Thanks to those of you who’ve been reading along. I hope you enjoy the conclusion of Sesskia’s adventures!

Sesskia’s Diary, part 57

14 Lennitay (continued)

Surrounded by a detachment of ten armored and helmeted guards, we left the palace grounds through an unattended stone arch tall enough that we passed through with a good five feet of headroom to spare. I immediately began to sweat. I don’t know if I stayed comfortable until that point because the cooling kathana extends to the palace grounds, or if it was all in my head, but Colosse was hot and the dress I was wearing, while comfortable enough, was still too heavy to be the right kind of clothing for this climate. I’m sure it was just me and my acclimation to a much more temperate climate, because it was still morning and could not possibly be as hot as I remember, and if I think about it, that was true. Once we were some distance from the palace, and people began filling the streets, I could see that everyone else dressed sensibly in short trousers and sleeveless tunics, or loose-fitting dresses, and wore the same kind of sandals everyone wore at the Darssan. Of course, looking at how comfortable they all seemed made me sweat more. I discovered when I returned to my room, much later, that my nose was burned red, which makes me look ridiculous. The God-Empress looked as if she were still in her cool, breezy chambers, despite her wearing many more layers than I was. All right, now I’m a little jealous of her. Just a little.

Our collenna took up most of the street, but no one paid any attention to us. Everyone from pedestrians to those people pulling the wheeled carts simply stepped out of our way, as if the collenna was shrouded in a concealment pouvra. The God-Empress just stared straight ahead, her hand raised and moving in a strange, complicated wave at the unseeing passersby, thinking who knows what. It seemed so out of character that I finally said, “Do they always ignore you like this?” and then cursed myself for using the word “ignore,” which made them sound disrespectful.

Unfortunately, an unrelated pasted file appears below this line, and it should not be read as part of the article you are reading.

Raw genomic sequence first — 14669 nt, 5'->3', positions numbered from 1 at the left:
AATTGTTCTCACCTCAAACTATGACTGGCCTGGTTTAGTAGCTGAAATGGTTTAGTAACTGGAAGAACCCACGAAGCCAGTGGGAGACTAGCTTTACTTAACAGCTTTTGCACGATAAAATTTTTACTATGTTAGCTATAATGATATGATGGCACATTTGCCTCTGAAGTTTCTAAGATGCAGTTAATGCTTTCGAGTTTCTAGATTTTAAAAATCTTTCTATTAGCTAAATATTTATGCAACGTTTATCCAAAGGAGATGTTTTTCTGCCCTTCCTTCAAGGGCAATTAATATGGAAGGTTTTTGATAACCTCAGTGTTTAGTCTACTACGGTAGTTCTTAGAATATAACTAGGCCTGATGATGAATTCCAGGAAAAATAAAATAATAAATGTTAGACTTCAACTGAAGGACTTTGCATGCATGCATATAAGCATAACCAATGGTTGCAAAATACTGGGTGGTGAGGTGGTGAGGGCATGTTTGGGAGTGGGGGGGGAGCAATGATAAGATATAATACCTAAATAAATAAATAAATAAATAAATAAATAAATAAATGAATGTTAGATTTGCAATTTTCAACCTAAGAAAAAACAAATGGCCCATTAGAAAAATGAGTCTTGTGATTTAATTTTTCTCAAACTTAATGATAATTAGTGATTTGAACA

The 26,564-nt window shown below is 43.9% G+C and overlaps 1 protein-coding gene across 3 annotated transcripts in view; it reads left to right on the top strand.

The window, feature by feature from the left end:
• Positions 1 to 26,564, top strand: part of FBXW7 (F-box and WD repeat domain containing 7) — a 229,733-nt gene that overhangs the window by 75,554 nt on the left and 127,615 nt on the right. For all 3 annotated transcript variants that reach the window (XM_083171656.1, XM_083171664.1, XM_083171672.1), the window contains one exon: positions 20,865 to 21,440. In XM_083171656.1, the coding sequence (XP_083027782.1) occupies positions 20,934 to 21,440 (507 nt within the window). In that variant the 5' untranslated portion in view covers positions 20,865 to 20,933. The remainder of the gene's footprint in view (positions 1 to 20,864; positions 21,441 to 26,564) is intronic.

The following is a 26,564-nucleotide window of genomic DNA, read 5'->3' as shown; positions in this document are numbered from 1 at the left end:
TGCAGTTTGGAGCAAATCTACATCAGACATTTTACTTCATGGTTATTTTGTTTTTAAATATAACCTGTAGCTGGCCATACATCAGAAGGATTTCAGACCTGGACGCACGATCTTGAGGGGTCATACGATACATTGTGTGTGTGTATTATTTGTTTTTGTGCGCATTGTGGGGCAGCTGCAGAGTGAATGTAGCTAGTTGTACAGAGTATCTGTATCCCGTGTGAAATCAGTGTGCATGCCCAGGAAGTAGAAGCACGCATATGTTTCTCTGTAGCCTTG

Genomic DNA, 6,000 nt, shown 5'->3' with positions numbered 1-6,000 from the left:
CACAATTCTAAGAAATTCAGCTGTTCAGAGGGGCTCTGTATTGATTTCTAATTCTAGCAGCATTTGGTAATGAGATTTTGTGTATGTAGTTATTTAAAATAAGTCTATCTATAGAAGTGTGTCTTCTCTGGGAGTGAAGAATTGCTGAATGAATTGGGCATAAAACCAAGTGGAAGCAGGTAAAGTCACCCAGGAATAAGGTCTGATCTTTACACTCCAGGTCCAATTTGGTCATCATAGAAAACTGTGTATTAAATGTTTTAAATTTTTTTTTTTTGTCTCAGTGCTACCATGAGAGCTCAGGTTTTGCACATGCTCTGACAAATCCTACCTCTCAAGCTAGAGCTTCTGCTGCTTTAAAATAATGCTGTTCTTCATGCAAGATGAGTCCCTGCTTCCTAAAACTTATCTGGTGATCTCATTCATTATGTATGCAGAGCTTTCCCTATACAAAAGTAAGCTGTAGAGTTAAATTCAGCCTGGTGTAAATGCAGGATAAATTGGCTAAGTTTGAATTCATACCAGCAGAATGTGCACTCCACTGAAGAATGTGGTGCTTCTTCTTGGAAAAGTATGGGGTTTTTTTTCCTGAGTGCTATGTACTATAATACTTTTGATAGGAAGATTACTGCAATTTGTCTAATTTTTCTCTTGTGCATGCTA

The God-Empress said, “It is a rose day. I am invisible. It would be disrespectful if they acknowledged me when I don’t choose them to.”

Rose day. Rose-colored collenna. “May I ask what other kinds of days there are?” I said.

The God-Empress never once turned her head to look at me during this conversation. When she spoke, her voice sounded as if it were coming from far away. “Honey days, when I am accompanied by the mages and all must bow before God’s presence and that of her priests.” (Mages as priests. I keep having more questions for Cederic.) “Moss days, in which all must present God with tokens of faith. Sky days, in which the streets are cleared entirely and those found outside are punished.”

“I see,” I said, and then couldn’t think of anything else to say. And tried not to imagine what punishment that might be.

The collenna lurched to a halt. “My God, I am sorry—please accept—I will be more diligent—” the master babbled, turning around in her seat, and this time I could see the th’an. It was far more complex than the ones on the loenerel and the war wagon had been, and I was struck so hard by the feeling that I ought to recognize it that I felt a little dizzy in addition to my fear for the collenna master’s life. But the God-Empress said nothing, still staring off into the distance, and soon the collenna moved on. I breathed more easily; I’d been afraid I was about to witness some of that punishment first-hand. I relaxed too soon, but that’s a different part of the story.